The African Diaspora International Film Festival (ADIFF) celebrates its 28th anniversary virtually nationwide for the first time with 75 narratives and documentaries from 31 countries, including 26 world, U.S. and New York premieres.

The festival, which opened on Nov. 27, concludes on Dec. 13.

Highlights include “St. Louis Blues” by Allen Resiner – a 1958 classic film broadly based on the life of W. C. Handy featuring Nat King Cole, Eartha Kitt, Pearl Bailey and Juano Hernandez. The film counts as one of five features celebrating Hernandez, the first Afro-Latino actor to work in Hollywood.

Several films directed by young and talented African-American directors, including “Pink Opaque” by Derrick Perry, are also scheduled for screening during the festival. The film examines the tale of a young university film student struggling with homelessness, romance and family issues.

“Gramercy,” by Pat Heywood and Jamil McGinnis, counts as a short visual exploration of pain and loss, while “Take Out Girl,’ by Hisonni Johnson, offers the compelling story of a young woman’s struggle to improve her life and the hard choices she makes during her journey.

For 28 years, ADIFF has spotlighted culturally and socially meaningful feature and documentary films about people of color’s human experiences worldwide.

The films in ADIFF 2020 explore the full humanity and range of the Black and Indigenous experience, giving a multidimensional voice to often misrepresented and misunderstood realities and peoples.

Titles in ADIFF 2020 come directly from important domestic and international film festivals such as Tribeca, Venice, Toronto, Cannes, Berlinale, Durban, the Pan African Film Festival, The Trinidad and Tobago film festival and the International Havana Film Festival of the New Latin American Cinema in Cuba.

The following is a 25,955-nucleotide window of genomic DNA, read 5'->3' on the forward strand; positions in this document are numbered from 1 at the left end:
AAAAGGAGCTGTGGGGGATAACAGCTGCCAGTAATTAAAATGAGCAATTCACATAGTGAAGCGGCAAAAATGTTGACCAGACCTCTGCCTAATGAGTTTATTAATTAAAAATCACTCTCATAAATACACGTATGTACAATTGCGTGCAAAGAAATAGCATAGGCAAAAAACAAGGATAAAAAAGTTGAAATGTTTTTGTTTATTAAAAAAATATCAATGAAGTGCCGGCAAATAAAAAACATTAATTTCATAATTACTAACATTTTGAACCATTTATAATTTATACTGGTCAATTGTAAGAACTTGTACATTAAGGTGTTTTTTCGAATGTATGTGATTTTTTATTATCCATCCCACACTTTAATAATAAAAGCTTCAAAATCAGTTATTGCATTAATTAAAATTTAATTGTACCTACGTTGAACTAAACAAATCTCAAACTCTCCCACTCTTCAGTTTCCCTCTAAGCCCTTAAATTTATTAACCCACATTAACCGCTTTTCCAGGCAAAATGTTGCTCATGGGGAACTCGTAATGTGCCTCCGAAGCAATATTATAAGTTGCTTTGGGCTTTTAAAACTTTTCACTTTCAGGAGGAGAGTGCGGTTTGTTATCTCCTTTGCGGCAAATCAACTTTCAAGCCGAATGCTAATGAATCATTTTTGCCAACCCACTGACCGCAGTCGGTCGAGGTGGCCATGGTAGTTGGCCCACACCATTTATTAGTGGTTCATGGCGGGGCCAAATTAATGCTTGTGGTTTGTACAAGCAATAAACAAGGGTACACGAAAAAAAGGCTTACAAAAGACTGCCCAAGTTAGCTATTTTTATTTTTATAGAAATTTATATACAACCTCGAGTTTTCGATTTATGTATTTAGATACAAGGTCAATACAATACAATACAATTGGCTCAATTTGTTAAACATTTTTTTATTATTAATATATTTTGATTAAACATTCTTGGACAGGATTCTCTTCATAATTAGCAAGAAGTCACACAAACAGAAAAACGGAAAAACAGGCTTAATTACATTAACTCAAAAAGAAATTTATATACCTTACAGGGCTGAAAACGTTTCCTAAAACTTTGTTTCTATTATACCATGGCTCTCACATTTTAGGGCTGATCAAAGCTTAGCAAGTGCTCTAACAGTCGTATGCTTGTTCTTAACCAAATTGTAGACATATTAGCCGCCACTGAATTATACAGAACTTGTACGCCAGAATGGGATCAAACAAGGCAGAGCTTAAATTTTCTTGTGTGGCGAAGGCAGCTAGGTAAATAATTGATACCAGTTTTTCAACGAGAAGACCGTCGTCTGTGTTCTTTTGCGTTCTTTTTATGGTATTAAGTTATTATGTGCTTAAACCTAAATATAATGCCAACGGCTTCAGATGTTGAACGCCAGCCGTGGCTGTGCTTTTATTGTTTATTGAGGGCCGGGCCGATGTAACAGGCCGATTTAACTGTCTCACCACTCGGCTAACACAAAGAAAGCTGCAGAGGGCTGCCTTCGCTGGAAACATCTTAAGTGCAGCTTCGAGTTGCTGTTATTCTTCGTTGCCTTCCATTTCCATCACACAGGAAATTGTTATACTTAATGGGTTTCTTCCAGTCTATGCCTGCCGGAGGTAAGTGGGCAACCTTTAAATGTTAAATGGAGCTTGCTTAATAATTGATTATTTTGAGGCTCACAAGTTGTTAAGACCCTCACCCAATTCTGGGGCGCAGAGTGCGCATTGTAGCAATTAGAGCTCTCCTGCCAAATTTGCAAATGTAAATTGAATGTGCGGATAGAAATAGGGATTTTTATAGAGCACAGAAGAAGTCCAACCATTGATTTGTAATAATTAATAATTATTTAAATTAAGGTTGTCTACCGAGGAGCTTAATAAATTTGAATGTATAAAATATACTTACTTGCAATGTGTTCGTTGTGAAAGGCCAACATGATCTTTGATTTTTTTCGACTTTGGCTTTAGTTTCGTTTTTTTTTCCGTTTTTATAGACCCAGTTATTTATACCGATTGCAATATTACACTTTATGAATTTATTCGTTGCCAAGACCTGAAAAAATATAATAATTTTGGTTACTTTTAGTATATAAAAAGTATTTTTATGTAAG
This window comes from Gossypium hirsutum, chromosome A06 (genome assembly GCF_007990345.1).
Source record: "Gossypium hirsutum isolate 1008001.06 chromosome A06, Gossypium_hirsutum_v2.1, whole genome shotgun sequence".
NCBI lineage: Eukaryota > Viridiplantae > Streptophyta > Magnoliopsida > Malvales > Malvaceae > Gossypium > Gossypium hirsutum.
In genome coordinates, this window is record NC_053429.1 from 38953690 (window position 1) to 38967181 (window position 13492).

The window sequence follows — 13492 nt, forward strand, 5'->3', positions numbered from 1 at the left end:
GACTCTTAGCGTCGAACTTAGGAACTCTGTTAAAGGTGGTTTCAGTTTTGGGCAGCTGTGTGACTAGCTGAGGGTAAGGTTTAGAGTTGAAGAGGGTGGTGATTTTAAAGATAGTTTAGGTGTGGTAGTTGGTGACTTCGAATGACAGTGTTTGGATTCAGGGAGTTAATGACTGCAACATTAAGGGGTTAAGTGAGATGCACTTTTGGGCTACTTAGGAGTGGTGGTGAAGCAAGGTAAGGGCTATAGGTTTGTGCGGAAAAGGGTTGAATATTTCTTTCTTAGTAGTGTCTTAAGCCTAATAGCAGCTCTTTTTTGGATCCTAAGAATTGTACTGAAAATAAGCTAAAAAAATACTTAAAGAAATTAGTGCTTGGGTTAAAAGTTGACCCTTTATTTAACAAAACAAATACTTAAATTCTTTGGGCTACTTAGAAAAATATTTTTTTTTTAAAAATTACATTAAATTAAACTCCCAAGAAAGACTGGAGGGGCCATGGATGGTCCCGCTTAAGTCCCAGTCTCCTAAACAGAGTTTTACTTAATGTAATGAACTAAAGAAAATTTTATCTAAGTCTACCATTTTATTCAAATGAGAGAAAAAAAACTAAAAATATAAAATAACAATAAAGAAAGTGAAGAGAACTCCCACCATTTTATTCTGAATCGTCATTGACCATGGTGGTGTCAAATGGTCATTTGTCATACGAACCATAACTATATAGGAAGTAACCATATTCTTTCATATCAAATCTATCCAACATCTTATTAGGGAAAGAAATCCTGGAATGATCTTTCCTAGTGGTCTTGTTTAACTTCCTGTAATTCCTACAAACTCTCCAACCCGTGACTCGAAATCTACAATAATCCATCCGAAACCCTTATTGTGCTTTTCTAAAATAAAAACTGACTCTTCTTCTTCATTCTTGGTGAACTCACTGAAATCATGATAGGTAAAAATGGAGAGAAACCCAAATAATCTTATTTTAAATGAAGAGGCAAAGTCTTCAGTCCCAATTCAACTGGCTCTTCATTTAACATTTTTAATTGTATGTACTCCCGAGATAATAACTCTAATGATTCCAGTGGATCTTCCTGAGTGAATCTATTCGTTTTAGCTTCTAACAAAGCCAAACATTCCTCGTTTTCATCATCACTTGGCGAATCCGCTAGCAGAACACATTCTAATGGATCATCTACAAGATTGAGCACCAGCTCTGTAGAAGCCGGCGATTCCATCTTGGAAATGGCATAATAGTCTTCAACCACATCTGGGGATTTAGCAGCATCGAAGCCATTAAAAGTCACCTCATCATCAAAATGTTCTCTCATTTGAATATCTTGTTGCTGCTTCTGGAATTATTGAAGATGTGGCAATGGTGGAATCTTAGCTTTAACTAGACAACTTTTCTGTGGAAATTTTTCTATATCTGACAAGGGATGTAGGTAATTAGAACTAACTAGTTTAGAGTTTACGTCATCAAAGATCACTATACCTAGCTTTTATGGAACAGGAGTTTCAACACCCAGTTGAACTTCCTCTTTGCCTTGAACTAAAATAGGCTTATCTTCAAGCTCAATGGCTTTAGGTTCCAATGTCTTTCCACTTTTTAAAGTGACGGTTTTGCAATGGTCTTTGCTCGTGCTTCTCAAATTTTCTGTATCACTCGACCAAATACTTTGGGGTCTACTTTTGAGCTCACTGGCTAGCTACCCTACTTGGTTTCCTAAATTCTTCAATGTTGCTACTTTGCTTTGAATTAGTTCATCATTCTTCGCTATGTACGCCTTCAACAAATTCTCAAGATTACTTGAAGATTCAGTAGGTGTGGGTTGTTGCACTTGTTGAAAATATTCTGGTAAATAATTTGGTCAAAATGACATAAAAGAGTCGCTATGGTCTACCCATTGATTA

Others are independent productions made by filmmakers eager to share their message with an audience.

“2020 has been a real challenge for many of us,” said Diarah N’Daw-Spech, festival organizer and producer at ArtMattan Productions which annually brings the ADIFF to major cities like Washington, D.C. and New York.

“We are grateful that we’ve been able to adapt and offer a wonderful film festival online at a very affordable rate – just $2 per ticket,” N’Daw-Spech said. “We have a great lineup that, for the first time, we can share nationwide, and that’s very exciting. We are looking forward to sharing the festival with as many people as possible.”

For more information about the 28th Annual African Diaspora International Film Festival and to receive the complete lineup, go to www.nyadiff.org.

Stacy M. Brown is a senior writer for The Washington Informer and the senior national correspondent for the Black Press of America. Stacy has more than 25 years of journalism experience and has authored...

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